# Growing Neural Gas

## The Method

The Growing Neural Gas method models the distribution of a huge set of vectors by a smaller set of prototype vectors and additionally learns the topology – i.e. neighborhood or similarity relation – of these vectors. It was originally proposed by Fritzke in the year 1995.

The GNG algorithm is described in pseudo code in listing below. It starts with two randomly initialized prototype vectors x_1,x_2 of dimension D.

GNG is an iterative method. In each iteration step we randomly choose a vector y from the set of training vectors Y and determine the prototype vector x_a with the smallest distance to y. x_a is called the Best Matching Unit (BMU). The distance in the high-dimensional space can be measured by the standard euclidian distance or any other metric that is appropriate for the application. The BMU node and all its neighbored nodes - according to the topology learned so far - are adapted into the direction of y (see lines 12,13).

So far the adaptation is similar to a Self Organizing Map that also adapts the BMU and its neighbors. Though while the topology in a SOM is fixed since predefined, in a GNG the topology is learned. New edges between nodes - that represent the similarity relation of prototype nodes - are added by creating an edge between the BMU and the node x_b with the second smallest distance to y (see line 16). Since the adaptation of nodes and the insertion of edges are done simultaneously two initial neighbored nodes can move apart to different input space regions and thereby invalidating the neighborhood relationship. Therefore a mechanism is needed that deletes edges that have become invalid. In the GNG approach this is done by introducing an age for each edge and logging how long an edge has not been confirmed (see lines 17,20). If it has not been confirmed for some time maxage it is considered as invalid and will be deleted (see line 21).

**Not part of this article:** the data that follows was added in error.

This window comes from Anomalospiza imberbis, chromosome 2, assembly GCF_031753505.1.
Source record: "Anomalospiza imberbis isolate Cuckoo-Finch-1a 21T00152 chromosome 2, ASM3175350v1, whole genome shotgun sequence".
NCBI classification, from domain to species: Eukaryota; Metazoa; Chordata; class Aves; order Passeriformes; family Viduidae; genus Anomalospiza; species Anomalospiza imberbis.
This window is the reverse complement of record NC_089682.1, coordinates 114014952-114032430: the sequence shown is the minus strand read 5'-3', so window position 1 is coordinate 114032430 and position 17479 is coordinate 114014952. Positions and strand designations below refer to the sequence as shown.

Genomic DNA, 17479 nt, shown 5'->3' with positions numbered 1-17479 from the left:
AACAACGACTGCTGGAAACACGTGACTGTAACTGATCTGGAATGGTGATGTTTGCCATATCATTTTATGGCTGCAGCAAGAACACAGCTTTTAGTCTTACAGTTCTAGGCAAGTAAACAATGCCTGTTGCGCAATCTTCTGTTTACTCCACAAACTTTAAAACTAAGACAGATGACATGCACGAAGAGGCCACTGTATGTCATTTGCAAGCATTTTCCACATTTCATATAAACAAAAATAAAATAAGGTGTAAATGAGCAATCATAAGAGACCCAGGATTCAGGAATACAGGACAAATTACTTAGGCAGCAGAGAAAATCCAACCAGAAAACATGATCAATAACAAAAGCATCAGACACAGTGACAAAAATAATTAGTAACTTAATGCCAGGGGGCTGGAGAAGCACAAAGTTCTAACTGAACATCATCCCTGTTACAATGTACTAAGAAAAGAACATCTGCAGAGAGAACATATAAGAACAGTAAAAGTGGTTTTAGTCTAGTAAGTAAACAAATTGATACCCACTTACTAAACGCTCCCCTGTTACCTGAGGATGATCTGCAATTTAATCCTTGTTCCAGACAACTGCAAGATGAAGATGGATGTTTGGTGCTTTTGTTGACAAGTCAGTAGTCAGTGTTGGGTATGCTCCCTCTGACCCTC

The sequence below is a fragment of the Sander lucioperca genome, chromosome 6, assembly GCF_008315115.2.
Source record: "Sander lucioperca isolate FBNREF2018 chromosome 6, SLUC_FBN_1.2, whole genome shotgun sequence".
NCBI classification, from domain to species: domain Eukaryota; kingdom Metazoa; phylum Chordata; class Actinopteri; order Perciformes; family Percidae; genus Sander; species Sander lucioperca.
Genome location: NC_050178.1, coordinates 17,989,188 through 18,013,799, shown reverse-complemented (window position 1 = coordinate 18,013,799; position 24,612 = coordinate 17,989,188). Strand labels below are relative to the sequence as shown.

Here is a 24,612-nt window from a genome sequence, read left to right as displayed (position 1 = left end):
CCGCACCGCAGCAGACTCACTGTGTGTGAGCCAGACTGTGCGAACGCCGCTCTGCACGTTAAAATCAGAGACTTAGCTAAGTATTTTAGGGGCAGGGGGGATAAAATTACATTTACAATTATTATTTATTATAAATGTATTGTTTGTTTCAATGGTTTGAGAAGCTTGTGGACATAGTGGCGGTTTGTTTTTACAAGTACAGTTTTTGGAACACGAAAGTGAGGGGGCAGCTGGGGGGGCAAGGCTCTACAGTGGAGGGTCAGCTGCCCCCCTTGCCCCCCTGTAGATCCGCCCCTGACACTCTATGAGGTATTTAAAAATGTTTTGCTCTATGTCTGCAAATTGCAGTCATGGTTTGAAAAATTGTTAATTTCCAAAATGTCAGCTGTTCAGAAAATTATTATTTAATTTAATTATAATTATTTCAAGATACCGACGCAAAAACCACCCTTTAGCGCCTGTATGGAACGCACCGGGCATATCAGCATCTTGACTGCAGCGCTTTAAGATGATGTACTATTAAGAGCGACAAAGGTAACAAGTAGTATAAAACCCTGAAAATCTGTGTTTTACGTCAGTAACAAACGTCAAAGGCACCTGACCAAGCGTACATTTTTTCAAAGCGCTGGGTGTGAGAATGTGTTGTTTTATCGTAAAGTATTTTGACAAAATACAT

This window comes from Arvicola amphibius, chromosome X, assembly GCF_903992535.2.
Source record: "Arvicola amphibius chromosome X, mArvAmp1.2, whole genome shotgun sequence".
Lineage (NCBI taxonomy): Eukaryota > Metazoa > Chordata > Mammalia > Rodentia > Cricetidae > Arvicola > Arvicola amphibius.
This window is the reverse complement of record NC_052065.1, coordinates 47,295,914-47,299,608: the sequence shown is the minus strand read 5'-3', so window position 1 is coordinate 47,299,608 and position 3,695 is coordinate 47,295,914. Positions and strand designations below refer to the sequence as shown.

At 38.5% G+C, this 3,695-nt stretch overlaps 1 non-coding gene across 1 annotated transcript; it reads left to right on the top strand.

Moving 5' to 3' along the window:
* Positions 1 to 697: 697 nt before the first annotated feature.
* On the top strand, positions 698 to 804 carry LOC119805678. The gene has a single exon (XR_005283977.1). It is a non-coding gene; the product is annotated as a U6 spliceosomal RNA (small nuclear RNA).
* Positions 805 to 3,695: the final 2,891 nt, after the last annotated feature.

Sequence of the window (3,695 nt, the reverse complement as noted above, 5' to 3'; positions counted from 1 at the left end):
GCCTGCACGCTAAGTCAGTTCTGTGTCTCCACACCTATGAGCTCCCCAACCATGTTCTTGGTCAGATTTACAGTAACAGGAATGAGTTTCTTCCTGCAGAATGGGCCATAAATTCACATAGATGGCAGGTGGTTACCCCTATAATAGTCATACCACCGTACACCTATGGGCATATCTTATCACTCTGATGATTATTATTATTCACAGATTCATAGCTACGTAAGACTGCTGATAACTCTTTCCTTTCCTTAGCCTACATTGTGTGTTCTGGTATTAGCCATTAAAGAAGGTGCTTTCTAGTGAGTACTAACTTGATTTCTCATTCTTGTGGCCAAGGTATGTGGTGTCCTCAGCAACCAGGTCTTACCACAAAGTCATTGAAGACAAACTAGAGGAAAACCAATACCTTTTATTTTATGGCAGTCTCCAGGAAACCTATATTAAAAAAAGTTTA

Another important mechanism within the GNG beside this generation and deletion of edges for learning the topology is the insertion of new prototype nodes. The set of prototype nodes is extended such that a new prototype node is inserted in the input space region that is modeled by too few nodes, i.e. the current prototype nodes in this region are somewhat overstrained in the sense that they stand for a huge set of different vectors. The degree of overstraining of each prototype node is measured by a local node error that accumulates the distances to the vectors it represents (see line 10). To reduce the overstraining of such nodes the local errors are accumulated for some time (see line 27) to get meaningful local error measures. An new node is then inserted near to the most overstrained prototype node (see lines 28-32). The local error measures of the nodes involved thereby become invalid and incomparable to the other nodes not involved. For this, the local error counters of all nodes are reseted (see line 33).

The GNG algorithm therefore has four control parameters:

1. the adaption rate epsilon_1 for the BMU
2. the adaptation rate epsilon_2 for the neighbors of the BMU
3. the maximal age maxage of an edge being unconfirmed before being removed
4. a minimum local error threshold theta_l that decides whether we really need to insert more nodes

## Adaptivity to a changing input space

step 00000-03999: input space #1
step 04000-07999: input space #2
step 08000-11999: input space #1
step 12000-15999: input space #2
step 16000-19999: input space #1
step 20000-23999: input space #2

## Further demos

• See this demo by Loos & Fritzke. Nice feature: you can change the input signal (see “probability distribution” combobox) during learning and see how good the GNG and other neuronal prototpye learning models adapt to it.